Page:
Again it only needs a primary armament system designed to engage other cruisers (or destroyers). Again weight/mass/cost limitations mean this is invariable a lighter weapon. And again, the more individual weapons that are mounted in a turrent effectively increase the ROF and probability of a hit due to slight variations in how you lay the guns. With WW2 this often applied to the whole ship since you started getting central fire control (and in the later part of the war radar directors). Again, really only a single weapon system. You will notice in most WW2 cruisers a distinct assymetry in armament, with a pronounced forward (chase) armament and reduced rear (stern) armament. This is indicative of the aggressive role of the cruiser that would attack it's prey (and thus steam toward it), or run away from it (and thus be less effective at reply).
Battlecruisers were an abortion born of politics, both actual (the Washington naval treaty), and economic. They created a ship that had a battleship main armament but the endurance of a cruiser so that it could be used in the cruiser role, but also engage battleships. The problem is to do this they had to critically shortchange it on armour, which meant while it could engage battleships in battle it was more vulnerable to their weapons.
The role of destroyers was created because of the invention of torpedoes - a weapon that could bypass the armour of a battleship and destroy it. Which meant that small cheap motor torpedo boats became a severe threat to your battleships. Destroyer is actually short for "torpedo boat destroyer." Because they were reasonably cheap they got used for lots of other support roles as well (such as scouting and escorts). Again, like cruisers, they had an assymetrical weapon mix indicative of it's aggressive stance towards motor torpedo boats. Because they also maneuvered independently they got to also have torpedoes, but it was a secondary weapon. Bit their primary armament supported their anti-torpedo role.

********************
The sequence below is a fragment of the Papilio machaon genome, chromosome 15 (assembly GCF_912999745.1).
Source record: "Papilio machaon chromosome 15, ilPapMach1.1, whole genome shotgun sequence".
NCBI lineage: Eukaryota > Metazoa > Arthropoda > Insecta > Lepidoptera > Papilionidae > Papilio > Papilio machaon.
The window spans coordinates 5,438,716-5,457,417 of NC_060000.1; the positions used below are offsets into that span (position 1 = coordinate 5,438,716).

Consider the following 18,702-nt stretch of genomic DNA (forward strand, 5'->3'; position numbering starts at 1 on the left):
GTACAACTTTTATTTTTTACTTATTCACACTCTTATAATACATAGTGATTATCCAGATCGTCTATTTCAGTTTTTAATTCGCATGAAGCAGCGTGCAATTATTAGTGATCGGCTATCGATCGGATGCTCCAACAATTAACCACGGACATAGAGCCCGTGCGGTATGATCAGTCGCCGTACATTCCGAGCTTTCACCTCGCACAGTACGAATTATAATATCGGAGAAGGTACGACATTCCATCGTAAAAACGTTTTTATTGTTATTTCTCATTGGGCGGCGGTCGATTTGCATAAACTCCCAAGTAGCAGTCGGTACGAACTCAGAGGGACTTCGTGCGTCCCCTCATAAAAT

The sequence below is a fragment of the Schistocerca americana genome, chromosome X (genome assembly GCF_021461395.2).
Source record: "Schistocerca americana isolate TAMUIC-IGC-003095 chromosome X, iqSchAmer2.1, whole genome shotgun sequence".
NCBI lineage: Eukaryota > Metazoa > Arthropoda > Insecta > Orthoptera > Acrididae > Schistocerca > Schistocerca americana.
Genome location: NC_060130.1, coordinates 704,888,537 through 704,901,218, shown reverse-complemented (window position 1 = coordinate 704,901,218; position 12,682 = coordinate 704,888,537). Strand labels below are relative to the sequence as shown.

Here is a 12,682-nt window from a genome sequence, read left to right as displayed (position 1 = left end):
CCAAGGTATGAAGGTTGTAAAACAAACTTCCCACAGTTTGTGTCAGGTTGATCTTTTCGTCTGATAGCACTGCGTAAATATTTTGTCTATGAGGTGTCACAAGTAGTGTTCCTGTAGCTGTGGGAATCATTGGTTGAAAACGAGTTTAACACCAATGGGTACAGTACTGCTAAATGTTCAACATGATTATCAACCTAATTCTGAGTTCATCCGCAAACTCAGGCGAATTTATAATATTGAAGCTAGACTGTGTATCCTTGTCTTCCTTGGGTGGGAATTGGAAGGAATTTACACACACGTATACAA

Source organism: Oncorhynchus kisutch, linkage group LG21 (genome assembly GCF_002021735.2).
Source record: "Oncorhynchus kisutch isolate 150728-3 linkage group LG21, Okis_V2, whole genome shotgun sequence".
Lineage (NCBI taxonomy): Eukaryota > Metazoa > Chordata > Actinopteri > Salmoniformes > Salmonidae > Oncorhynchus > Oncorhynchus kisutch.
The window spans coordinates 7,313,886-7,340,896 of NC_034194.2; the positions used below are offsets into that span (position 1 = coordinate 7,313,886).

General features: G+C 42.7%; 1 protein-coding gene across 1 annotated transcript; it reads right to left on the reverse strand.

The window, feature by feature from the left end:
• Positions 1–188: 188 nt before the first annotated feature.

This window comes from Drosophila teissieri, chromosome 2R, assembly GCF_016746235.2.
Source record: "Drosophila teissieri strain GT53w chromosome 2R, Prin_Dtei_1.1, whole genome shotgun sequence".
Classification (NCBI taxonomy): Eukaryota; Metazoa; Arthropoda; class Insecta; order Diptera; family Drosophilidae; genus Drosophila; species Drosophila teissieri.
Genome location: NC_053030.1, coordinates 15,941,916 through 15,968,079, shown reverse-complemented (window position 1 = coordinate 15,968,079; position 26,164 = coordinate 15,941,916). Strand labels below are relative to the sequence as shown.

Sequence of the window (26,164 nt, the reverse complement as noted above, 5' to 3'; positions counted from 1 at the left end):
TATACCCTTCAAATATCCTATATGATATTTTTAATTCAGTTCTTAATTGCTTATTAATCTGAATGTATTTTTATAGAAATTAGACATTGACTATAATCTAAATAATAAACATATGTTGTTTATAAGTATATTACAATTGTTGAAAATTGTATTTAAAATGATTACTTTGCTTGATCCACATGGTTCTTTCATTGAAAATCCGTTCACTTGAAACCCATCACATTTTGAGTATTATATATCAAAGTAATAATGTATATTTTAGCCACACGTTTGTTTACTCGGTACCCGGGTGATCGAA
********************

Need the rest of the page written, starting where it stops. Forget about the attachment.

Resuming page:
The destroyer escort was born from the invention of the submarine as a weapon of war. Because even destroyers were too expensive for routine escort duty. And a submarine, once found, was pretty vulnerable to attack (although it was truly air superiority that spelled their doom). [But the aircraft model doesn't work on space.]
The short answer is you only really need one weapon that is designed to fulfill the intended role of your warship. In WW2, because of the inaccuracies with the weapon system these tended to be multiple weapons firing in a semi-coordinated manner (for example each turrent fired as one with a slight dispersion of each weapon in the turrent to increase tha chance of a hit). A secondary weapon system may serve an additional role or increase the versatility, but it's going to reduce the efficiency in the primary role.
[For example modern destroyers primary weapon systems are their anti-ship missiles; however most also feature a very light cannon because in peacetime their standard duty is as police and patrol vessels and that light cannon is sufficient to police merchant vessels and far cheaper and less destructive than a missile. But these light cannon are pretty useless when it comes to actually fighting other warships - which is the reason they are light weapons.]
Now I have the mental image of a harried and stressed naval architect looking at the specs for a new and up-gunned design from a bunch of admirals and asking wryly where exactly they expect to be sending this pocket Tirpitz of theirs...
(h/t to the Bradley Fighting Vehicle Evolution bit from the movie Pentagon Wars, only applied to starships)